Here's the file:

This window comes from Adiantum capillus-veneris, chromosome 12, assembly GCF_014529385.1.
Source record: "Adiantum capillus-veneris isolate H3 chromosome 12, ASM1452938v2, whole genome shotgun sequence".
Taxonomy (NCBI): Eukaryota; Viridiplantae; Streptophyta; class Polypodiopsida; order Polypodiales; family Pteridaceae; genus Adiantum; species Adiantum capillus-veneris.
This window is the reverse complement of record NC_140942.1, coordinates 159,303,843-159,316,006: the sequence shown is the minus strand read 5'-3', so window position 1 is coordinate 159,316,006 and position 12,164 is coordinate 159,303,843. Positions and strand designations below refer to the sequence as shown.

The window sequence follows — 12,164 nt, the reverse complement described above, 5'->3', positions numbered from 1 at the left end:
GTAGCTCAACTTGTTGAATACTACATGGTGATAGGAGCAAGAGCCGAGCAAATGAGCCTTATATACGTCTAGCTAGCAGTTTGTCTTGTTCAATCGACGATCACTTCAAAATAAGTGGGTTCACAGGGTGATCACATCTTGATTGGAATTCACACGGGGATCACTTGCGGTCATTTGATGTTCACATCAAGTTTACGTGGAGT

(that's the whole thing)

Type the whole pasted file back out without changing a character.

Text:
This window comes from Adiantum capillus-veneris, chromosome 12, assembly GCF_014529385.1.
Source record: "Adiantum capillus-veneris isolate H3 chromosome 12, ASM1452938v2, whole genome shotgun sequence".
Taxonomy (NCBI): Eukaryota; Viridiplantae; Streptophyta; class Polypodiopsida; order Polypodiales; family Pteridaceae; genus Adiantum; species Adiantum capillus-veneris.
This window is the reverse complement of record NC_140942.1, coordinates 159,303,843-159,316,006: the sequence shown is the minus strand read 5'-3', so window position 1 is coordinate 159,316,006 and position 12,164 is coordinate 159,303,843. Positions and strand designations below refer to the sequence as shown.

The window sequence follows — 12,164 nt, the reverse complement described above, 5'->3', positions numbered from 1 at the left end:
GTAGCTCAACTTGTTGAATACTACATGGTGATAGGAGCAAGAGCCGAGCAAATGAGCCTTATATACGTCTAGCTAGCAGTTTGTCTTGTTCAATCGACGATCACTTCAAAATAAGTGGGTTCACAGGGTGATCACATCTTGATTGGAATTCACACGGGGATCACTTGCGGTCATTTGATGTTCACATCAAGTTTACGTGGAGT